A network biology model of micronutrient related health

van Ommen, Ben, Fairweather-Tait, Susan ORCID: https://orcid.org/0000-0002-1413-5569, Freidig, Andreas, Kardinaal, Alwine, Scalbert, Augustin and Wopereis, Suzan (2008) A network biology model of micronutrient related health. British Journal of Nutrition, 99 Suppl 3 (S.3). S72-80. ISSN 0007-1145

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Micronutrients are involved in specific biochemical pathways and have dedicated functions in the body, but they are also interconnected in complex metabolic networks, such as oxidative-reductive and inflammatory pathways and hormonal regulation, in which the overarching function is to optimise health. Post-genomic technologies, in particular metabolomics and proteomics, both of which are appropriate for plasma samples, provide a new opportunity to study the metabolic effects of micronutrients in relation to optimal health. The study of micronutrient-related health status requires a combination of data on markers of dietary exposure, markers of target function and biological response, health status metabolites, and disease parameters. When these nutrient-centred and physiology/health-centred parameters are combined and studied using a systems biology approach with bioinformatics and multivariate statistical tools, it should be possible to generate a micronutrient phenotype database. From this we can explore external factors that define the phenotype, such as lifestage and lifestyle, and the impact of genotype, and the results can also be used to define micronutrient requirements and provide dietary advice. New mechanistic insights have already been developed using biological network models, for example genes and protein-protein interactions in the aetiology of type 2 diabetes mellitus. It is hoped that the challenge of applying this approach to micronutrients will, in time, result in a change from micronutrient oriented to a health oriented views and provide a more holistic understanding of the role played by multiple micronutrients in the maintenance of homeostasis and prevention of chronic disease, for example through their involvement in oxidation and inflammation.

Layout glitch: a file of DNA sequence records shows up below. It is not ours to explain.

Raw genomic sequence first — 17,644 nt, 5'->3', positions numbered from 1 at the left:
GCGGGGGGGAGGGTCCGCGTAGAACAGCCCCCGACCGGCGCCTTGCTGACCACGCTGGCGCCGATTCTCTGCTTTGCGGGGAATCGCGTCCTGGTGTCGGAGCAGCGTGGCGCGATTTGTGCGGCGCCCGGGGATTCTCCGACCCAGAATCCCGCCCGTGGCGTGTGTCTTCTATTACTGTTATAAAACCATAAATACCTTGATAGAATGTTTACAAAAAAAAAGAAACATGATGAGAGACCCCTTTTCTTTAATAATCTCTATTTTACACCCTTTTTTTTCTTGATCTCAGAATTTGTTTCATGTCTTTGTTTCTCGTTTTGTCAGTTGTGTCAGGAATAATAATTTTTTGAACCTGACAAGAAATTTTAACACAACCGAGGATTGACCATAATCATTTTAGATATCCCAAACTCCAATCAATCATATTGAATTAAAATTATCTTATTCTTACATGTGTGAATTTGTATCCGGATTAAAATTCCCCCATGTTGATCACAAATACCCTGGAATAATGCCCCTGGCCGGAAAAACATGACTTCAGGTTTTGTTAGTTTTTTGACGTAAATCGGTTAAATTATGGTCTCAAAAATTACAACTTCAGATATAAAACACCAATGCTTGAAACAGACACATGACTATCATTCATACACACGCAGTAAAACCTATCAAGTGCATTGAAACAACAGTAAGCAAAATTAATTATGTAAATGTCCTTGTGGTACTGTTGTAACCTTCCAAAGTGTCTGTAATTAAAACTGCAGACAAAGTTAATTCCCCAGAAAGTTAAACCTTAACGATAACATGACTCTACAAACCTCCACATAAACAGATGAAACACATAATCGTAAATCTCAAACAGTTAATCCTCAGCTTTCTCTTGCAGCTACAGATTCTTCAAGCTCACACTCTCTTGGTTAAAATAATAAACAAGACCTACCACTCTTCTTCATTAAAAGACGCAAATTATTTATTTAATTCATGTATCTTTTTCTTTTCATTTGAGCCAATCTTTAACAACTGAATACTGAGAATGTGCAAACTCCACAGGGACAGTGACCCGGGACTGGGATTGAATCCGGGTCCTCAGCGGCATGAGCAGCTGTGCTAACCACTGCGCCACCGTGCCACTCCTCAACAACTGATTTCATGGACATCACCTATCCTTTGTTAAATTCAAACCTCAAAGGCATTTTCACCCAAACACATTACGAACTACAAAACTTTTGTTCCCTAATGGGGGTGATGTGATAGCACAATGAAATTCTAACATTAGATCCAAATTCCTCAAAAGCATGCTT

Item Type: Article
Uncontrolled Keywords: biological markers,humans,metabolism,micronutrients,models, biological,nutritional physiological phenomena,nutritional requirements,systems biology,sdg 3 - good health and well-being ,/dk/atira/pure/sustainabledevelopmentgoals/good_health_and_well_being
Faculty \ School: Faculty of Medicine and Health Sciences > Norwich Medical School
UEA Research Groups: Faculty of Medicine and Health Sciences > Research Groups > Nutrition and Preventive Medicine
Faculty of Medicine and Health Sciences > Research Groups > Musculoskeletal Medicine
Faculty of Medicine and Health Sciences > Research Centres > Lifespan Health
Depositing User: EPrints Services
Date Deposited: 25 Nov 2010 11:11
Last Modified: 19 Oct 2023 00:45
URI: https://ueaeprints.uea.ac.uk/id/eprint/13879
DOI: 10.1017/S0007114508006922

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